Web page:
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Establishment Clause Federalism and the Structures and Constituencies of Religious Liberty

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Abstract:

In several recent Supreme Court cases Justice Clarence Thomas has sought to link his interpretation of church-state relations to the Court’s states’ rights interpretation of federalism. Briefly, Justice Thomas argues that the 1st amendment Establishment Clause should be interpreted as a federalism provision that allows states and local communities to determine how religion and politics interact at the subnational level.

Justice Thomas’s argument is not new, however, and has been articulated by many constitutional scholars over the past 30 years. In this paper I detail the intellectual development of this argument and show how Justice Thomas’s view of religious liberty is an extension of the high court’s decade-long focus on federalism in general. Using current federalism scholarship that focuses on the structure and constituencies of American federalism, I assess “establishment clause federalism” in the context of the structure and constituencies of religious liberty in the United States. Using interest group litigation strategies, public opinion polls, and national and subnational responses to religious liberty issues, I argue that the main constituents of religious liberty doctrine tend to use and prefer federal courts, congress, and federal agencies to resolve disputes over religious liberty instead of local and state institutions. Thus, I argue that establishment clause federalism has no supporting constituency outside of the Supreme Court and a select group of legal scholars, and is unlikely to cause a significant shift in church-state relations.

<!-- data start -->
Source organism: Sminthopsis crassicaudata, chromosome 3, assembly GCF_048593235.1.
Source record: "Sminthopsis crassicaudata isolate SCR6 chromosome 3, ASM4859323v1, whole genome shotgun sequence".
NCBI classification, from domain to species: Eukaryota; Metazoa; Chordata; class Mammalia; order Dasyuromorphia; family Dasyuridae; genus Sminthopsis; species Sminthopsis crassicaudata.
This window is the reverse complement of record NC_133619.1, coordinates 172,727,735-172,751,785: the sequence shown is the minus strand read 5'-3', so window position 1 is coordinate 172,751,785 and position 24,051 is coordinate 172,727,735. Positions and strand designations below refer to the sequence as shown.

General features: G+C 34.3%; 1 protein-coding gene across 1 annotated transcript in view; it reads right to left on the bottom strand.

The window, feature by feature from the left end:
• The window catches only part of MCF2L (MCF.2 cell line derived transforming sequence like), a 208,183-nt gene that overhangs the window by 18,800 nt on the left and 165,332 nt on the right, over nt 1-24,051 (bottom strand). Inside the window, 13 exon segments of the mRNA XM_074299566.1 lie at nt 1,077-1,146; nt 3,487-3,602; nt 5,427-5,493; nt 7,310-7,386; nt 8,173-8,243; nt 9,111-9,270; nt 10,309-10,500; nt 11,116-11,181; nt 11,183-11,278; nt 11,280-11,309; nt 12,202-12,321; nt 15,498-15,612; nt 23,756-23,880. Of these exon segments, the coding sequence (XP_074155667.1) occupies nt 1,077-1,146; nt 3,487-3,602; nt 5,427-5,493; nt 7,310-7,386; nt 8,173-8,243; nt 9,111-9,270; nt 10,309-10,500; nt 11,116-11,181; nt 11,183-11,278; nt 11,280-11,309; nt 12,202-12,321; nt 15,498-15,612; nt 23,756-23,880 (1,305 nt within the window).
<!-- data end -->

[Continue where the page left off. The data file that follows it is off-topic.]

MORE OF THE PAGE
Most Common Document Word Stems:

state (255), feder (255), religi (250), claus (169), court (159), govern (157), establish (148), local (107), church (94), religion (85), policymak (82), group (67), constitut (66), may (60), law (59), school (59), liberti (59), public (58), polit (57), justic (52), congress (51),

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religion, law, establishment clause, federalism
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Name: American Political Science Association
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http://www.apsanet.org


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MLA Citation:

Blakeman, John. "Establishment Clause Federalism and the Structures and Constituencies of Religious Liberty" Paper presented at the annual meeting of the American Political Science Association, Hyatt Regency Chicago and the Sheraton Chicago Hotel and Towers, Chicago, IL, Aug 30, 2007 <Not Available>. 2013-12-15 <http://citation.allacademic.com/meta/p210552_index.html>

APA Citation:

Blakeman, J. C. , 2007-08-30 "Establishment Clause Federalism and the Structures and Constituencies of Religious Liberty" Paper presented at the annual meeting of the American Political Science Association, Hyatt Regency Chicago and the Sheraton Chicago Hotel and Towers, Chicago, IL Online <PDF>. 2013-12-15 from http://citation.allacademic.com/meta/p210552_index.html